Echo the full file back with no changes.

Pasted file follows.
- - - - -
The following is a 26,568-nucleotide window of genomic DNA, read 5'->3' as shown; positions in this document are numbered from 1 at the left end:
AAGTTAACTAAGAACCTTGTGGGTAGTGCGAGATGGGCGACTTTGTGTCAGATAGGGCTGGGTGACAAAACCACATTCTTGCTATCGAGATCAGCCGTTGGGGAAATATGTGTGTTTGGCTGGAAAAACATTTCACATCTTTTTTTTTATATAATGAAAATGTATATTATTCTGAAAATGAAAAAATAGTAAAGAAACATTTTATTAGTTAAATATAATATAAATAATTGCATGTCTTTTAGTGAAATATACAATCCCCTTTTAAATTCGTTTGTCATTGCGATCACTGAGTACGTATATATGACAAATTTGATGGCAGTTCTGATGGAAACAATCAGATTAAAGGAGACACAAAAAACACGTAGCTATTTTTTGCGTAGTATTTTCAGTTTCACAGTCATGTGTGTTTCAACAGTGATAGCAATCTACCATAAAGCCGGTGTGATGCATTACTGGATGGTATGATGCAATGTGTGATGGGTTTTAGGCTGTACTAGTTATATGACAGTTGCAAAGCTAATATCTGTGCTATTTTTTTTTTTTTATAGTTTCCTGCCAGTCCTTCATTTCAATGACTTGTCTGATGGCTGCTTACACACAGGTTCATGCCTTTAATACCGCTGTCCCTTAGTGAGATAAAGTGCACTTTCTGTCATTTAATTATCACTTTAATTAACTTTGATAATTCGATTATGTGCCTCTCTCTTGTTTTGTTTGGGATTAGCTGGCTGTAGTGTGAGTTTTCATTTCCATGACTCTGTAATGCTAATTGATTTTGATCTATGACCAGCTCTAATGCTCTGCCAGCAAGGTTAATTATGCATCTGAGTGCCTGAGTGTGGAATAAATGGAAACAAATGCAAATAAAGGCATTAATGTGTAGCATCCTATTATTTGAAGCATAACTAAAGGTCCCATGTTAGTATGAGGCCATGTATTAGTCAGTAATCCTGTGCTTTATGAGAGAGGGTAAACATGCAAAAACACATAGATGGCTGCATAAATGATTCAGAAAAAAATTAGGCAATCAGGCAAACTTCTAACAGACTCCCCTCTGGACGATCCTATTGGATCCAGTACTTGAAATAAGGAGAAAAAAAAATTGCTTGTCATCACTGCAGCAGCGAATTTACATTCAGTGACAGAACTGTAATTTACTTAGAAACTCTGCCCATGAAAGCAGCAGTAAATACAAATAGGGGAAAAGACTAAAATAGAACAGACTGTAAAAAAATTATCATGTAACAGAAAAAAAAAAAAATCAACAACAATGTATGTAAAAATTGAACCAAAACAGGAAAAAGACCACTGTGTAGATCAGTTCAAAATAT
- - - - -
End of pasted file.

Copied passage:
The following is a 26,568-nucleotide window of genomic DNA, read 5'->3' as shown; positions in this document are numbered from 1 at the left end:
AAGTTAACTAAGAACCTTGTGGGTAGTGCGAGATGGGCGACTTTGTGTCAGATAGGGCTGGGTGACAAAACCACATTCTTGCTATCGAGATCAGCCGTTGGGGAAATATGTGTGTTTGGCTGGAAAAACATTTCACATCTTTTTTTTTATATAATGAAAATGTATATTATTCTGAAAATGAAAAAATAGTAAAGAAACATTTTATTAGTTAAATATAATATAAATAATTGCATGTCTTTTAGTGAAATATACAATCCCCTTTTAAATTCGTTTGTCATTGCGATCACTGAGTACGTATATATGACAAATTTGATGGCAGTTCTGATGGAAACAATCAGATTAAAGGAGACACAAAAAACACGTAGCTATTTTTTGCGTAGTATTTTCAGTTTCACAGTCATGTGTGTTTCAACAGTGATAGCAATCTACCATAAAGCCGGTGTGATGCATTACTGGATGGTATGATGCAATGTGTGATGGGTTTTAGGCTGTACTAGTTATATGACAGTTGCAAAGCTAATATCTGTGCTATTTTTTTTTTTTTATAGTTTCCTGCCAGTCCTTCATTTCAATGACTTGTCTGATGGCTGCTTACACACAGGTTCATGCCTTTAATACCGCTGTCCCTTAGTGAGATAAAGTGCACTTTCTGTCATTTAATTATCACTTTAATTAACTTTGATAATTCGATTATGTGCCTCTCTCTTGTTTTGTTTGGGATTAGCTGGCTGTAGTGTGAGTTTTCATTTCCATGACTCTGTAATGCTAATTGATTTTGATCTATGACCAGCTCTAATGCTCTGCCAGCAAGGTTAATTATGCATCTGAGTGCCTGAGTGTGGAATAAATGGAAACAAATGCAAATAAAGGCATTAATGTGTAGCATCCTATTATTTGAAGCATAACTAAAGGTCCCATGTTAGTATGAGGCCATGTATTAGTCAGTAATCCTGTGCTTTATGAGAGAGGGTAAACATGCAAAAACACATAGATGGCTGCATAAATGATTCAGAAAAAAATTAGGCAATCAGGCAAACTTCTAACAGACTCCCCTCTGGACGATCCTATTGGATCCAGTACTTGAAATAAGGAGAAAAAAAAATTGCTTGTCATCACTGCAGCAGCGAATTTACATTCAGTGACAGAACTGTAATTTACTTAGAAACTCTGCCCATGAAAGCAGCAGTAAATACAAATAGGGGAAAAGACTAAAATAGAACAGACTGTAAAAAAATTATCATGTAACAGAAAAAAAAAAAAATCAACAACAATGTATGTAAAAATTGAACCAAAACAGGAAAAAGACCACTGTGTAGATCAGTTCAAAATAT